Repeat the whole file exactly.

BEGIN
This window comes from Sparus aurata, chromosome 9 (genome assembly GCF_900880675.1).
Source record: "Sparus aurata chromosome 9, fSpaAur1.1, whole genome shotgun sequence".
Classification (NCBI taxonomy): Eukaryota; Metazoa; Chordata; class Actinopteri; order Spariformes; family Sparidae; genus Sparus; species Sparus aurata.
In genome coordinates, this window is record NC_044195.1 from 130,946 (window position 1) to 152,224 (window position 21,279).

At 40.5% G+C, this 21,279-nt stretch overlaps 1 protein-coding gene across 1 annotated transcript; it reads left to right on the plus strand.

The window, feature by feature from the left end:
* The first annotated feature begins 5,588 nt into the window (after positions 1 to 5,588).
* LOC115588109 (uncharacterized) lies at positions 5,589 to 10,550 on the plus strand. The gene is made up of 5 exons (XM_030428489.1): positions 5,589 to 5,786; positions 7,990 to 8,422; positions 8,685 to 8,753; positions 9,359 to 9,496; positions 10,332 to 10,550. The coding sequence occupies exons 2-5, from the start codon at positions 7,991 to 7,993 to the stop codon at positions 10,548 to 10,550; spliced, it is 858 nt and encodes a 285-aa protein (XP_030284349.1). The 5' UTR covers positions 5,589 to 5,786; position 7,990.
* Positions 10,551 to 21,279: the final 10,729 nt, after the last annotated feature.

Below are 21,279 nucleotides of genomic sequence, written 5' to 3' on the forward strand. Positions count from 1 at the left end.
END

This window comes from Sparus aurata, chromosome 9 (genome assembly GCF_900880675.1).
Source record: "Sparus aurata chromosome 9, fSpaAur1.1, whole genome shotgun sequence".
Classification (NCBI taxonomy): Eukaryota; Metazoa; Chordata; class Actinopteri; order Spariformes; family Sparidae; genus Sparus; species Sparus aurata.
In genome coordinates, this window is record NC_044195.1 from 130,946 (window position 1) to 152,224 (window position 21,279).

At 40.5% G+C, this 21,279-nt stretch overlaps 1 protein-coding gene across 1 annotated transcript; it reads left to right on the plus strand.

The window, feature by feature from the left end:
* The first annotated feature begins 5,588 nt into the window (after positions 1 to 5,588).
* LOC115588109 (uncharacterized) lies at positions 5,589 to 10,550 on the plus strand. The gene is made up of 5 exons (XM_030428489.1): positions 5,589 to 5,786; positions 7,990 to 8,422; positions 8,685 to 8,753; positions 9,359 to 9,496; positions 10,332 to 10,550. The coding sequence occupies exons 2-5, from the start codon at positions 7,991 to 7,993 to the stop codon at positions 10,548 to 10,550; spliced, it is 858 nt and encodes a 285-aa protein (XP_030284349.1). The 5' UTR covers positions 5,589 to 5,786; position 7,990.
* Positions 10,551 to 21,279: the final 10,729 nt, after the last annotated feature.

Below are 21,279 nucleotides of genomic sequence, written 5' to 3' on the forward strand. Positions count from 1 at the left end.